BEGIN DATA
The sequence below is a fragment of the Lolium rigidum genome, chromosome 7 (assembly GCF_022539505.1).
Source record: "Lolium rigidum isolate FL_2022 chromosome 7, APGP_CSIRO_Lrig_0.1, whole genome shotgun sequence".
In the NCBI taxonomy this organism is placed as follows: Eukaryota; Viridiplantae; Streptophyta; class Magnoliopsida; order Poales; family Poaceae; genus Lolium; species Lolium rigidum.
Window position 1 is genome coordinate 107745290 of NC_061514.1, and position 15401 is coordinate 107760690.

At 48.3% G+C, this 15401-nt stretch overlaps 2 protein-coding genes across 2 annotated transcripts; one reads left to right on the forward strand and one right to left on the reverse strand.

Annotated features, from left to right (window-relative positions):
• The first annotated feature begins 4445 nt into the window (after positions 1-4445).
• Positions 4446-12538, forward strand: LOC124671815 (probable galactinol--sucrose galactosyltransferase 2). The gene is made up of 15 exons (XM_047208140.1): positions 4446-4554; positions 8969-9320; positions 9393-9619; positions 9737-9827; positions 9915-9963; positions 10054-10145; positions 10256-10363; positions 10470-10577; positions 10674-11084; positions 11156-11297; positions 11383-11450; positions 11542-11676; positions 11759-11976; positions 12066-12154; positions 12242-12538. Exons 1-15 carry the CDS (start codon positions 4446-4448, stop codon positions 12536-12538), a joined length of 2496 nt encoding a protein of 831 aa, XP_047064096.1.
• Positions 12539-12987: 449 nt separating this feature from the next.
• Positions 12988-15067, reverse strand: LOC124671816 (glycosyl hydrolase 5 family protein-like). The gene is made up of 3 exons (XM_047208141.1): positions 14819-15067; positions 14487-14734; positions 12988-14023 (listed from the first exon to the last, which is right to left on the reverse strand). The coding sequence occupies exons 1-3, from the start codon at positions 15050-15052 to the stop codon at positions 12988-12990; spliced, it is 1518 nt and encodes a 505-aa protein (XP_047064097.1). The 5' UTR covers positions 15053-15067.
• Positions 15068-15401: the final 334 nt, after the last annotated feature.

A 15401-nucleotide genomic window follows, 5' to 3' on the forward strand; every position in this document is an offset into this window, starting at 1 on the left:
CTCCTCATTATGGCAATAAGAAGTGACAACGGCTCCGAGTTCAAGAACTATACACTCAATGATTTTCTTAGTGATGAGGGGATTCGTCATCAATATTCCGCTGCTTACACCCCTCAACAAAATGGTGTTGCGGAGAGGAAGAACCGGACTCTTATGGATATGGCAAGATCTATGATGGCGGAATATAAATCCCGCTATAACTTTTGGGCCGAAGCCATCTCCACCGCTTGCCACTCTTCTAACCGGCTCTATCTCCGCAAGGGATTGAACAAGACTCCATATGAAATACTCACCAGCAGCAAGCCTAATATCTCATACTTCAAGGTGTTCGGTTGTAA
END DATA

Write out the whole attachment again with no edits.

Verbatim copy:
The sequence below is a fragment of the Lolium rigidum genome, chromosome 7 (assembly GCF_022539505.1).
Source record: "Lolium rigidum isolate FL_2022 chromosome 7, APGP_CSIRO_Lrig_0.1, whole genome shotgun sequence".
In the NCBI taxonomy this organism is placed as follows: Eukaryota; Viridiplantae; Streptophyta; class Magnoliopsida; order Poales; family Poaceae; genus Lolium; species Lolium rigidum.
Window position 1 is genome coordinate 107745290 of NC_061514.1, and position 15401 is coordinate 107760690.

At 48.3% G+C, this 15401-nt stretch overlaps 2 protein-coding genes across 2 annotated transcripts; one reads left to right on the forward strand and one right to left on the reverse strand.

Annotated features, from left to right (window-relative positions):
• The first annotated feature begins 4445 nt into the window (after positions 1-4445).
• Positions 4446-12538, forward strand: LOC124671815 (probable galactinol--sucrose galactosyltransferase 2). The gene is made up of 15 exons (XM_047208140.1): positions 4446-4554; positions 8969-9320; positions 9393-9619; positions 9737-9827; positions 9915-9963; positions 10054-10145; positions 10256-10363; positions 10470-10577; positions 10674-11084; positions 11156-11297; positions 11383-11450; positions 11542-11676; positions 11759-11976; positions 12066-12154; positions 12242-12538. Exons 1-15 carry the CDS (start codon positions 4446-4448, stop codon positions 12536-12538), a joined length of 2496 nt encoding a protein of 831 aa, XP_047064096.1.
• Positions 12539-12987: 449 nt separating this feature from the next.
• Positions 12988-15067, reverse strand: LOC124671816 (glycosyl hydrolase 5 family protein-like). The gene is made up of 3 exons (XM_047208141.1): positions 14819-15067; positions 14487-14734; positions 12988-14023 (listed from the first exon to the last, which is right to left on the reverse strand). The coding sequence occupies exons 1-3, from the start codon at positions 15050-15052 to the stop codon at positions 12988-12990; spliced, it is 1518 nt and encodes a 505-aa protein (XP_047064097.1). The 5' UTR covers positions 15053-15067.
• Positions 15068-15401: the final 334 nt, after the last annotated feature.

A 15401-nucleotide genomic window follows, 5' to 3' on the forward strand; every position in this document is an offset into this window, starting at 1 on the left:
CTCCTCATTATGGCAATAAGAAGTGACAACGGCTCCGAGTTCAAGAACTATACACTCAATGATTTTCTTAGTGATGAGGGGATTCGTCATCAATATTCCGCTGCTTACACCCCTCAACAAAATGGTGTTGCGGAGAGGAAGAACCGGACTCTTATGGATATGGCAAGATCTATGATGGCGGAATATAAATCCCGCTATAACTTTTGGGCCGAAGCCATCTCCACCGCTTGCCACTCTTCTAACCGGCTCTATCTCCGCAAGGGATTGAACAAGACTCCATATGAAATACTCACCAGCAGCAAGCCTAATATCTCATACTTCAAGGTGTTCGGTTGTAA